Anti-Vaccine Group: ‘A Legitimate Question’ That Vaccines Can Make Children Gay


An anti-vaccine group is suggesting that vaccinating your child might make them gay. "We know this is on some people's minds" they claim.

A group that opposes vaccinating children recently took to Facebook and suggested it's possible that vaccines can make children gay. 

"For the readers who have asked this question," the Facebook post began. "Do you think vaccinating a child with vaccines, that are made up of endocrine disrupting chemicals, can affect the outcome of a person's sexuality?"

"Homosexuality is found in nature in other species and has occurred in populations long before the advent of vaccines. Some believe vaccines affect sexuality and some don't. It is known that vaccines do disrupt hormonal function and can cause fertility and thyroid problems, so this is a legitimate question some people want to learn more about."

Not all questions, actually, are legitimate.

The post points to a website that cites the 2000 book Homosexuality: The Use of Scientific Research in the Church's Moral Debatewritten by professors at two extreme religious right wing schools, Regent University and Wheaton College.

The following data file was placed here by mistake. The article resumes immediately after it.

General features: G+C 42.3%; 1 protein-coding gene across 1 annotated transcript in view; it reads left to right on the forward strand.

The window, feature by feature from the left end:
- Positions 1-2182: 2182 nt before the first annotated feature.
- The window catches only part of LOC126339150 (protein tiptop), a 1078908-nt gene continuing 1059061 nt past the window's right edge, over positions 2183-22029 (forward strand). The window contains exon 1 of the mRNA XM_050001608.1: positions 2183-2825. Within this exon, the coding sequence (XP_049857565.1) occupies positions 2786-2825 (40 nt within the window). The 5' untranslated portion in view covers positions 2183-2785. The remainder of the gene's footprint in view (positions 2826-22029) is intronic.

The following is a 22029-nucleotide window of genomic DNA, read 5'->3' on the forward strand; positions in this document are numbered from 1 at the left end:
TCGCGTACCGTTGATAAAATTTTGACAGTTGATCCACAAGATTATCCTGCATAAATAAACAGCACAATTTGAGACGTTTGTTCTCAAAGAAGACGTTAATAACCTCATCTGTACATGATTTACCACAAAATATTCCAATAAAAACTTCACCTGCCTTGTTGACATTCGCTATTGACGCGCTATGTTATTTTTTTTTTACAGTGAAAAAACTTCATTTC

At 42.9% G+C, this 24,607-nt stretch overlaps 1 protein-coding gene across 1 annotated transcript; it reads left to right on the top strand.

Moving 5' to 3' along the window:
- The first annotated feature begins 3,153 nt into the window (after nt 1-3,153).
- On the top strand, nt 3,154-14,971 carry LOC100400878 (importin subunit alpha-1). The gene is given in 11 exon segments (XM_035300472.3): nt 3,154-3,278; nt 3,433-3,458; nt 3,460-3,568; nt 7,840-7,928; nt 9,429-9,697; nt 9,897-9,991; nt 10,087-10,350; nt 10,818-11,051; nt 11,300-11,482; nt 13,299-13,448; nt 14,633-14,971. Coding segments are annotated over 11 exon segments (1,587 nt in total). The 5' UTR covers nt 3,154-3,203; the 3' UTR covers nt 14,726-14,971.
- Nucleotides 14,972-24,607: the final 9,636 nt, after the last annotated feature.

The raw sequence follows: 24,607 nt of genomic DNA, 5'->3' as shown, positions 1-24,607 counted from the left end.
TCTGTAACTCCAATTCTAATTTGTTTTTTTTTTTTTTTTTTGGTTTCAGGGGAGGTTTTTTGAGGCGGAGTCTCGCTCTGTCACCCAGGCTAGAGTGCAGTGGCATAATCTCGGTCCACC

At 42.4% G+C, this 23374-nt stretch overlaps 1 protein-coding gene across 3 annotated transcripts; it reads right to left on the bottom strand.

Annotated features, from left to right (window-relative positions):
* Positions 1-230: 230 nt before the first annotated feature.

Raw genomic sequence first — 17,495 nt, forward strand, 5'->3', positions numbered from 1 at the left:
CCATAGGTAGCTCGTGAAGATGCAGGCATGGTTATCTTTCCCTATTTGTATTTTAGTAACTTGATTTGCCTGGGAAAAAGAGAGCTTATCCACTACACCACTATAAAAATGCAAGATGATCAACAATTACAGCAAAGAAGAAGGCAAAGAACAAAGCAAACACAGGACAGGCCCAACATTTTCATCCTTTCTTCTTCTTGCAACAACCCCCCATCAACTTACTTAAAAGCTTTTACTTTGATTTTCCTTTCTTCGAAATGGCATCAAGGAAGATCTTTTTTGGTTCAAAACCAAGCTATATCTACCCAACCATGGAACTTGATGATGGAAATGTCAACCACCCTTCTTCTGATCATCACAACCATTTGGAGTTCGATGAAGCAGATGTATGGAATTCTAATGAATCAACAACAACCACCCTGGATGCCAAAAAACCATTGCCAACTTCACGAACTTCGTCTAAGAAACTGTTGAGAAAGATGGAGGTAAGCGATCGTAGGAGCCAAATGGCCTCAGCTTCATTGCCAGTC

The Facebook post added, "Many people are afraid to bring this topic up and write about it. We know this is on some people's minds, so please respectfully share your experience."

In the comments, claimed, "There are quite a number of people asking this question." was started by Jeffry John Aufderheide, a retired "rescue swimmer in the United States Navy," according to its website. Aufderheide does not appear to have any medical licenses or education, but the website says that "In 2001 his first son, Brandon, was born. Twenty one vaccines later, his son stopped reaching his developmental milestones."

Anti-vaxxers are to blame for outbreaks of diseases that were long believed to be eradicated or well-controlled in the U.S. The movement began after one physician,  Dr. Andrew Wakefield, published a study that later was found to be based on faulty data, and "investigations have shown that Wakefield was set to benefit from lawsuits based on his research. The study was retracted after numerous other scientists could not replicate his findings."


Image via Flickr
Hat tip: Queerty

Don't let Silicon Valley control what you read. Get more stories like this in your inbox each day.

* indicates required

See a mistake? Email corrections to: [email protected]